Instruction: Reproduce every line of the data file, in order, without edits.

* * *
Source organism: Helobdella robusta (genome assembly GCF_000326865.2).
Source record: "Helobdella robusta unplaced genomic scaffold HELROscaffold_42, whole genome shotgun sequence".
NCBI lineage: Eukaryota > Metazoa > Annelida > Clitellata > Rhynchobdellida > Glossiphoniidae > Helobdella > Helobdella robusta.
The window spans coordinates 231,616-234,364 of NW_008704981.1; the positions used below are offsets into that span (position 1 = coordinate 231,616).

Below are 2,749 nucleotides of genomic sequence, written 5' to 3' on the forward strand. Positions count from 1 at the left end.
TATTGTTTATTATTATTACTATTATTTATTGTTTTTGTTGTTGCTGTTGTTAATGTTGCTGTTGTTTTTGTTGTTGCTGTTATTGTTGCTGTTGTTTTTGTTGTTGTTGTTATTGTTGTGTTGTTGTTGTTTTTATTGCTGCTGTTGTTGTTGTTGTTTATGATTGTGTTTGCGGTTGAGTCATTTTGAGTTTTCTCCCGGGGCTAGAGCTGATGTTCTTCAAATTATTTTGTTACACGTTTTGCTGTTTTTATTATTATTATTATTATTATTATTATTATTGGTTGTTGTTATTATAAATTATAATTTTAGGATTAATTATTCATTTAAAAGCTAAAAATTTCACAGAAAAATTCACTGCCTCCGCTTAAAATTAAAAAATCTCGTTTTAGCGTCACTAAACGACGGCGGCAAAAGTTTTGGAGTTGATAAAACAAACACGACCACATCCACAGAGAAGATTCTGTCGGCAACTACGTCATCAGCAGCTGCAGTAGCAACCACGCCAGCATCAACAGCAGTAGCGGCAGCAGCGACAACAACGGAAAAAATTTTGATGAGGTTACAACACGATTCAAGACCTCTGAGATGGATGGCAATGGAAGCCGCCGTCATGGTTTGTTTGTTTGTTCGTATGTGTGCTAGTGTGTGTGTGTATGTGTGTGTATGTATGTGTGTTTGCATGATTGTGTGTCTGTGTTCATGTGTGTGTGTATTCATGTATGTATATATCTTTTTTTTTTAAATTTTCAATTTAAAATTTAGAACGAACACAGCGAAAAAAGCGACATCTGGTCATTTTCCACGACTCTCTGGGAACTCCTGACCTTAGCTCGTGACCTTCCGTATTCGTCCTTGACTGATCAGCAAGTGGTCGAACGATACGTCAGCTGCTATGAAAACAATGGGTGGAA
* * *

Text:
Source organism: Helobdella robusta (genome assembly GCF_000326865.2).
Source record: "Helobdella robusta unplaced genomic scaffold HELROscaffold_42, whole genome shotgun sequence".
NCBI lineage: Eukaryota > Metazoa > Annelida > Clitellata > Rhynchobdellida > Glossiphoniidae > Helobdella > Helobdella robusta.
The window spans coordinates 231,616-234,364 of NW_008704981.1; the positions used below are offsets into that span (position 1 = coordinate 231,616).

Below are 2,749 nucleotides of genomic sequence, written 5' to 3' on the forward strand. Positions count from 1 at the left end.
TATTGTTTATTATTATTACTATTATTTATTGTTTTTGTTGTTGCTGTTGTTAATGTTGCTGTTGTTTTTGTTGTTGCTGTTATTGTTGCTGTTGTTTTTGTTGTTGTTGTTATTGTTGTGTTGTTGTTGTTTTTATTGCTGCTGTTGTTGTTGTTGTTTATGATTGTGTTTGCGGTTGAGTCATTTTGAGTTTTCTCCCGGGGCTAGAGCTGATGTTCTTCAAATTATTTTGTTACACGTTTTGCTGTTTTTATTATTATTATTATTATTATTATTATTATTGGTTGTTGTTATTATAAATTATAATTTTAGGATTAATTATTCATTTAAAAGCTAAAAATTTCACAGAAAAATTCACTGCCTCCGCTTAAAATTAAAAAATCTCGTTTTAGCGTCACTAAACGACGGCGGCAAAAGTTTTGGAGTTGATAAAACAAACACGACCACATCCACAGAGAAGATTCTGTCGGCAACTACGTCATCAGCAGCTGCAGTAGCAACCACGCCAGCATCAACAGCAGTAGCGGCAGCAGCGACAACAACGGAAAAAATTTTGATGAGGTTACAACACGATTCAAGACCTCTGAGATGGATGGCAATGGAAGCCGCCGTCATGGTTTGTTTGTTTGTTCGTATGTGTGCTAGTGTGTGTGTGTATGTGTGTGTATGTATGTGTGTTTGCATGATTGTGTGTCTGTGTTCATGTGTGTGTGTATTCATGTATGTATATATCTTTTTTTTTTAAATTTTCAATTTAAAATTTAGAACGAACACAGCGAAAAAAGCGACATCTGGTCATTTTCCACGACTCTCTGGGAACTCCTGACCTTAGCTCGTGACCTTCCGTATTCGTCCTTGACTGATCAGCAAGTGGTCGAACGATACGTCAGCTGCTATGAAAACAATGGGTGGAA